Braving the Unknown
Right now, business owners everywhere are putting on brave faces for the world, but experiencing various degrees of fear, overwhelm, and breakdown behind closed doors. How do I know this? Because I’m one of them, too.
We’re trying to show up as brave, resilient, and like we have it all together. But behind the forced bravado, we’re feeling worried and uncertain.
It’s true that some businesses are still doing well, maintaining their current levels of business, and there are others that are even thriving during this time (take virtual video conferencing platform Zoom, for instance). Yet, so many more of us are struggling. Worried about paying our employees, taking care of the bills, and providing for our families. Which leaves us wondering, “How the heck am I supposed to lead, when I don’t feel like a leader?”
If you find yourself nodding along as a struggling business owner, please know you’re not alone. You’re doing the best you can right now and making some of the toughest decisions you’ll ever have to make. You might even be coming up against harsh criticism for some of the decisions you’re making. Here’s the thing, it’s hard being in the game, making split decisions, and taking the hits. It’s a whole lot easier to say what you would do differently when you’re sitting comfortably in the stands eating a hot dog. *insert sharp side eye*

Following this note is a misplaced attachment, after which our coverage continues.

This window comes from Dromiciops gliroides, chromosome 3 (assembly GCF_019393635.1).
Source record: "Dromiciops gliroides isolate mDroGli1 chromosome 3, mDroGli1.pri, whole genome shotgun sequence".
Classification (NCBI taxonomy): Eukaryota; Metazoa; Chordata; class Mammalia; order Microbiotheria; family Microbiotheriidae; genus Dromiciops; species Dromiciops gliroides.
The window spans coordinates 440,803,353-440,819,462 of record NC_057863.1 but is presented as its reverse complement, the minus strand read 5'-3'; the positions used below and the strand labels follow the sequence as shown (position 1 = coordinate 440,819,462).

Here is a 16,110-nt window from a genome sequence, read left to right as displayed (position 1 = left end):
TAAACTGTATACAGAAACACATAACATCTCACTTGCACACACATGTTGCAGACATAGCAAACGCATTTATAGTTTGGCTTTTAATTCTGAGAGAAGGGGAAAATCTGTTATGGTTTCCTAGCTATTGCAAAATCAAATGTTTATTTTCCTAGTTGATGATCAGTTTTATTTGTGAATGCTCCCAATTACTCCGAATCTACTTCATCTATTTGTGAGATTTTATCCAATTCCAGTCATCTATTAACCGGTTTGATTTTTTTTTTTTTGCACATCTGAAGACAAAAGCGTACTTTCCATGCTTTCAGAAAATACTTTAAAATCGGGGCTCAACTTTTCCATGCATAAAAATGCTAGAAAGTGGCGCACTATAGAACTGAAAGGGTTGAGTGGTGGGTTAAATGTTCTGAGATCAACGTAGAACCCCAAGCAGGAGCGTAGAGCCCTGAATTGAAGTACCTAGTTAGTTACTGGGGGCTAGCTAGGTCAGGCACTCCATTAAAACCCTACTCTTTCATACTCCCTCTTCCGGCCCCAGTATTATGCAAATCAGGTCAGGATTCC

Not Feeling Like a Leader
I can assure you, many of us are not feeling like leaders right now. In fact, just this past week, I sent a message to one of my dearest friends expressing this very sentiment. I definitely wasn’t feeling like much of a leader as I was trying to process all that was going on, and I was wondering how I was going to show up and talk about leadership when I was struggling myself. Talk about a meta problem, right?! Lol.
Thank God for wonderful friends though, because do you know how she responded? “Who defined how a leader shows up?” She went on to remind me that it’s okay to show up and let your people know that you’re experiencing some of the same feelings they are, that you’re human. A leader isn’t someone who is perfect, but rather someone who shows up in spite of their imperfections. Who never claims they have it all together, but who’s comfortable being uncomfortable and working through things honestly and vulnerably. The funny thing is that I knew all of this in my core, because it’s exactly what I teach leaders every day in my business. But in that moment, I needed that reminder and I’m so glad she gave it to me.